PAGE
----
Teaching for Change’s Alison Kysia led a discussion titled “The Story of Mahmoud Abdul-Rauf” on Monday. Teaching for Change is a D.C. nonprofit organization promoting social justice initiatives through educational outreach in schools. The event featured a partial screening of By the Dawn’s Early Light: Chris Jackson’s Journey to Islam, followed by an interactive conversation about black and Islamic representation in media. The Johns Hopkins University Muslim Association (JHUMA), the Office of Multicultural Affairs and the Department of Islamic Studies co-hosted the event.
By the Dawn’s Early Light, directed by Zareena Grewal, tells the story of Mahmoud Abdul-Rauf, a former professional basketball player. In 1996, a few years into his National Basketball Association (NBA) career, he began refusing to stand for the national anthem at games. His refusal ignited a media firestorm, including mixed reactions from both black and Muslim athletes and individuals.
Zoya Sattar, president of JHUMA, explained in an email to The News-Letter why JHUMA decided to co-host the event.
“JHUMA was informed of Ms. Kysia’s work through Professor Homayra Ziad at the Islamic Studies Department,” she wrote. “Her and Ms. Kysia have worked together in the past, and Professor Ziad thought it would be a great idea to have her come on to campus.”
Kysia is the project director of the Teaching for Change’s program Islamophobia: A People’s History Teaching Guide, which includes lesson plans and video clips to educate students accurately on Muslim history in the U.S. Kysia used a lesson plan titled “Black Athlete Protest: The Case of Mahmoud Abdul-Rauf” to guide Monday’s discussion.
By the Dawn’s Early Light explores Abdul-Rauf’s childhood, his rise to fame and the controversy surrounding his later career. Born Chris Jackson in 1969, Abdul-Rauf was raised by a single mother in a lower-class neighborhood in Gulfport, Miss. The Ku Klux Klan (KKK) was active in the area, which was a cause of concern for black residents such as Abdul-Rauf.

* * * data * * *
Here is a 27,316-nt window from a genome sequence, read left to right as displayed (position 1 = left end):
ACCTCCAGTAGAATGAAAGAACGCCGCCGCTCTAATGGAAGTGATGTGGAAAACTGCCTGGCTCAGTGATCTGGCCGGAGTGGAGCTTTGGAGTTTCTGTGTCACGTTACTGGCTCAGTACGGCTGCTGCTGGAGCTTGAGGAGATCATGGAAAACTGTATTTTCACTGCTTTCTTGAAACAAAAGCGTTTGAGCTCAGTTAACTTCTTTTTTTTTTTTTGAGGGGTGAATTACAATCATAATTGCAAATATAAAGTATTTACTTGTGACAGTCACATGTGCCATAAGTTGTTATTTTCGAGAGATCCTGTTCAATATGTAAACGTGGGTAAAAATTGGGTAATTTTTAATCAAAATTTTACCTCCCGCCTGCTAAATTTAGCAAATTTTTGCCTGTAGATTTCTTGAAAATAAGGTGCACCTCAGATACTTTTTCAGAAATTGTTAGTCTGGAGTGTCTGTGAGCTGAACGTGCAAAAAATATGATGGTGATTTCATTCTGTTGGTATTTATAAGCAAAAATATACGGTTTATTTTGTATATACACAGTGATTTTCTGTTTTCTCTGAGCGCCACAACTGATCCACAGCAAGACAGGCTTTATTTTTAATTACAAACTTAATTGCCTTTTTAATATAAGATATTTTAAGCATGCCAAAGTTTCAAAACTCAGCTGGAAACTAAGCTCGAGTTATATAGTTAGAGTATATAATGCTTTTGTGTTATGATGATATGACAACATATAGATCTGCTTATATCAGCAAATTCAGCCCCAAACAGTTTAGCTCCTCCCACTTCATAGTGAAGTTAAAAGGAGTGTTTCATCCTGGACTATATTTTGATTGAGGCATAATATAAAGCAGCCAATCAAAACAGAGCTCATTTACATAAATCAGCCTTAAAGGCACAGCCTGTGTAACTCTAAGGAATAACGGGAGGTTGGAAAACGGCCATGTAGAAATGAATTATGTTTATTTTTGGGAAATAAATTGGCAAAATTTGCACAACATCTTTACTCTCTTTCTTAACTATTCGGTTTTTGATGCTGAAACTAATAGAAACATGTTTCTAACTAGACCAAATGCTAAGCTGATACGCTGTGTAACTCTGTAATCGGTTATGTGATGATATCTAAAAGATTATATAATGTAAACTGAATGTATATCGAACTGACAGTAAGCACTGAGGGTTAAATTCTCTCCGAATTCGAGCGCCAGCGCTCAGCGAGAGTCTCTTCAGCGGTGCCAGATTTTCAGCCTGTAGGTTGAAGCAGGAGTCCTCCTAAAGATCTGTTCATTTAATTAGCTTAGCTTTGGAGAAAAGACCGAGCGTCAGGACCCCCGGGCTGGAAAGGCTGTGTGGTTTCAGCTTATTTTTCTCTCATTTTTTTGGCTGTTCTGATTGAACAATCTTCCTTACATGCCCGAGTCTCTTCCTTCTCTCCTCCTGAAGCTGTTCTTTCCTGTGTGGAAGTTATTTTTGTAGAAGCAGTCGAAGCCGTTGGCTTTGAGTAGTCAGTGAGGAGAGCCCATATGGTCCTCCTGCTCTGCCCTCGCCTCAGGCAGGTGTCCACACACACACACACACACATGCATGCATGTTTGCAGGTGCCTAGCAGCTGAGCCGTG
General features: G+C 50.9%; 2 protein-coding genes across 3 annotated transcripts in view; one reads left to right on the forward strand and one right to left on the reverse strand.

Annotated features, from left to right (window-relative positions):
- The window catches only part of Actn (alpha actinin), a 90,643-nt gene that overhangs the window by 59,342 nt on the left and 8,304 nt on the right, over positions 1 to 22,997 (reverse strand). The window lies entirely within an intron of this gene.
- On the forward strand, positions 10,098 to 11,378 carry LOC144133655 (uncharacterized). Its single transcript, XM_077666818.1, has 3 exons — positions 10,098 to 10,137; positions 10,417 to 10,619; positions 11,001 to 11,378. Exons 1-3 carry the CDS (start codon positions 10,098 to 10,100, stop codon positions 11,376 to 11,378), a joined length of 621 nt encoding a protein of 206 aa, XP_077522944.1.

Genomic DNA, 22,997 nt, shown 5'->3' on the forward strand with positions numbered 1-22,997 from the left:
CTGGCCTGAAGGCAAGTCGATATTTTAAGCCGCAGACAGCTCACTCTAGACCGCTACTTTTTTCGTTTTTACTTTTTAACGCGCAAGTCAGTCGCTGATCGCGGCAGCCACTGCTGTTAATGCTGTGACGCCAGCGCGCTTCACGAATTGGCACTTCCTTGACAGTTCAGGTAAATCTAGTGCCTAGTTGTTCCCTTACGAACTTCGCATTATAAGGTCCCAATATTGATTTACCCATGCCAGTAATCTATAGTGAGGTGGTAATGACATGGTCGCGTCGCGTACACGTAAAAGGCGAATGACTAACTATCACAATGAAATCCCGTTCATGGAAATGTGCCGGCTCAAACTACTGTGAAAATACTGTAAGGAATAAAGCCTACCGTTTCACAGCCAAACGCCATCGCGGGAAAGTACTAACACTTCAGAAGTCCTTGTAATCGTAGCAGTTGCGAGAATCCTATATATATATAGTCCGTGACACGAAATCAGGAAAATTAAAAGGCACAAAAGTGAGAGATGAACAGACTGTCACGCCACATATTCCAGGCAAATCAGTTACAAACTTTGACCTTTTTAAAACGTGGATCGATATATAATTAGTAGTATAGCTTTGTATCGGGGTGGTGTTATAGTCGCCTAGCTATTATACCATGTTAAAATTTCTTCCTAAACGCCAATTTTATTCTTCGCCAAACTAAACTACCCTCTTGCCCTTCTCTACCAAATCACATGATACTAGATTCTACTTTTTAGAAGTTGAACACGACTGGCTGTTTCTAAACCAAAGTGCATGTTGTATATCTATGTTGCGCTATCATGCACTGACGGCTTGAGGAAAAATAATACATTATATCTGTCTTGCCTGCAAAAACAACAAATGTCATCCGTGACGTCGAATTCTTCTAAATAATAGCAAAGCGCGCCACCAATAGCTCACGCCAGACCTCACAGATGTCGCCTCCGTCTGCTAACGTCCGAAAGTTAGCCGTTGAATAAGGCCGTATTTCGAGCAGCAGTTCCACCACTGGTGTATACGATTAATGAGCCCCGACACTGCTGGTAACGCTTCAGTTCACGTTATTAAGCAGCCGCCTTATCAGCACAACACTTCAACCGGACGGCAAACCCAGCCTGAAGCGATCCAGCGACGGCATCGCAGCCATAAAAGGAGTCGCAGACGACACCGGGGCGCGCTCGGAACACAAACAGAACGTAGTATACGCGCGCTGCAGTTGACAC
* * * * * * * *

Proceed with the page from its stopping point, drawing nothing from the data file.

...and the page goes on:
Abdul-Rauf also suffered from Tourette Syndrome from a young age but was undiagnosed until high school. As he grew up, he devoted all of his time to basketball.
“Basketball, it became that father figure that I never had,” he said in the documentary.
Abdul-Rauf began playing for Louisiana State University and was drafted to the NBA’s Denver Nuggets in 1990. A year later, he converted to Islam; three years later, he legally changed his name. Throughout the documentary, filmmakers portrayed Abdul-Rauf as constantly searching for something. He explained that after reading Malcolm X in college, he started becoming more attuned to Islam.
“I found myself becoming more globally aware and concerned and active,” he said in the film.
In 1996, Abdul-Rauf chose not to stand when the national anthem was played before games. He believed that the American flag was a symbol of oppression.
“What caused me not to stand was just my Muslim conscience,” he said in the documentary.
Abdul-Rauf’s refusal to stand during the national anthem led to his temporary suspension from the NBA and a strong media reaction to his decision. By the Dawn’s Early Light featured reactions to the controversy from various people, including Abdul-Rauf, Muslim immigrants to the U.S. and other NBA players.